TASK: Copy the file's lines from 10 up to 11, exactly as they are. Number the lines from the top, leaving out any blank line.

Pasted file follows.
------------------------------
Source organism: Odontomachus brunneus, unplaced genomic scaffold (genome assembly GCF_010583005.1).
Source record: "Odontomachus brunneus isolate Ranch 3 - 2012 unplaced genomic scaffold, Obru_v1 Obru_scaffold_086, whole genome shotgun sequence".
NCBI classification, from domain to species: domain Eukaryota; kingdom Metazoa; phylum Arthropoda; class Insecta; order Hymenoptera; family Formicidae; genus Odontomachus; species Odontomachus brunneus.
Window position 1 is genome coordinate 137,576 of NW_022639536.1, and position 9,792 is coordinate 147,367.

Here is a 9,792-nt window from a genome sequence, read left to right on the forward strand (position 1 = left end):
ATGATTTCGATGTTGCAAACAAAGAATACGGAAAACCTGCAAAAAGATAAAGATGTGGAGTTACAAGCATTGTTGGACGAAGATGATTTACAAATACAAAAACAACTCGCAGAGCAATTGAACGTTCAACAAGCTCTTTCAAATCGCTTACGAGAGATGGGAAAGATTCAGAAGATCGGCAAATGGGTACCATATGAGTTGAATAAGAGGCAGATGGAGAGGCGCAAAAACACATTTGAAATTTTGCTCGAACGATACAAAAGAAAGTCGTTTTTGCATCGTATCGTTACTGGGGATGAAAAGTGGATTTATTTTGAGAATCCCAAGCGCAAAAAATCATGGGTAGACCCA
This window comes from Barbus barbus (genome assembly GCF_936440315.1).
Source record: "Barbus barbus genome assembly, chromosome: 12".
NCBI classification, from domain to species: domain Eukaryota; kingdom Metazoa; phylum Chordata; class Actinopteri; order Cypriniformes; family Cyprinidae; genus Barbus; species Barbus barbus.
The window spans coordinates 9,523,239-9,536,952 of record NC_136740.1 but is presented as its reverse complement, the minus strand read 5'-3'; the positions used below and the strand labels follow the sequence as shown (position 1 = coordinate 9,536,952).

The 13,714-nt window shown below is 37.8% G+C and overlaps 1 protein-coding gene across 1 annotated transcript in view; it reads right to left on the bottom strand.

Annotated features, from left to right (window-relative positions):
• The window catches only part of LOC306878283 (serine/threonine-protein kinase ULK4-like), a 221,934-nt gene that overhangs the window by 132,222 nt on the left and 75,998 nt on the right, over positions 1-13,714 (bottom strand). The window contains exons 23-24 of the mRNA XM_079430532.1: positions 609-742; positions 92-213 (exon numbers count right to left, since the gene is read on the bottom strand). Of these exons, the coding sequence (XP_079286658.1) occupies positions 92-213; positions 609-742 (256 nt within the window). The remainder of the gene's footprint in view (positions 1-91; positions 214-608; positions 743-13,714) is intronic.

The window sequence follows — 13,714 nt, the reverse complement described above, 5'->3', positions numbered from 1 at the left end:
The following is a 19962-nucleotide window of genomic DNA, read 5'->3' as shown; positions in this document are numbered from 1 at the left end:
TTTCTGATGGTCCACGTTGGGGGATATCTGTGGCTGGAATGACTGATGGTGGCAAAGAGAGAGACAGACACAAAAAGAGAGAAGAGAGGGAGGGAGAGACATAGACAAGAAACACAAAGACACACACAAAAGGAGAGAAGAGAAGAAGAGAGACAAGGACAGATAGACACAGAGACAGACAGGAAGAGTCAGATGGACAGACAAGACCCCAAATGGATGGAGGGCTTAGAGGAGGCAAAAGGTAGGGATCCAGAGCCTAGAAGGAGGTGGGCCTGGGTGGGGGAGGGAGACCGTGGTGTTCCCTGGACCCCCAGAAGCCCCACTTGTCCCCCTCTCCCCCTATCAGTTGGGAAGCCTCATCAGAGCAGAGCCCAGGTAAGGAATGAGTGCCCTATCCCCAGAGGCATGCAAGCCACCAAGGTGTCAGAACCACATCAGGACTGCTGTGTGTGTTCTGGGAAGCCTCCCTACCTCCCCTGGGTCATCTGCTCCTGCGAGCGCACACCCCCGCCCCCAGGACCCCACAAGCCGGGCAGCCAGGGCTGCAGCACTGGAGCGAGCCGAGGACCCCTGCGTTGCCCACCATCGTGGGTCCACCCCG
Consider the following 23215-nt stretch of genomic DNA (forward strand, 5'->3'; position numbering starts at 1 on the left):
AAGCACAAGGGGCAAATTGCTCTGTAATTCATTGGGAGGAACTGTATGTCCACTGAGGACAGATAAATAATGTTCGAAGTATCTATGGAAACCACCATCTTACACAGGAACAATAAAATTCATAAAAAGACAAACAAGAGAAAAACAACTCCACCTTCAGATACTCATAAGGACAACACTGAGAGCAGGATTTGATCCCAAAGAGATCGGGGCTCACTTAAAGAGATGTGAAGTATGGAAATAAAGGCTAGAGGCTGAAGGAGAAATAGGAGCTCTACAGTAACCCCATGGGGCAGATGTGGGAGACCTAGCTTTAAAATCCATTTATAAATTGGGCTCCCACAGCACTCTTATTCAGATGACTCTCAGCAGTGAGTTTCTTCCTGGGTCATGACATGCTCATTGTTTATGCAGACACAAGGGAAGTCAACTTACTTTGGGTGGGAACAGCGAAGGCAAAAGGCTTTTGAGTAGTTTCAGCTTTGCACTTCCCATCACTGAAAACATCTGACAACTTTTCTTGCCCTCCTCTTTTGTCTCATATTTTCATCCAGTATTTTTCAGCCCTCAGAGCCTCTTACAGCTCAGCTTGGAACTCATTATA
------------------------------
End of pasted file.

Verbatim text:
The window spans coordinates 9,523,239-9,536,952 of record NC_136740.1 but is presented as its reverse complement, the minus strand read 5'-3'; the positions used below and the strand labels follow the sequence as shown (position 1 = coordinate 9,536,952).

The 13,714-nt window shown below is 37.8% G+C and overlaps 1 protein-coding gene across 1 annotated transcript in view; it reads right to left on the bottom strand.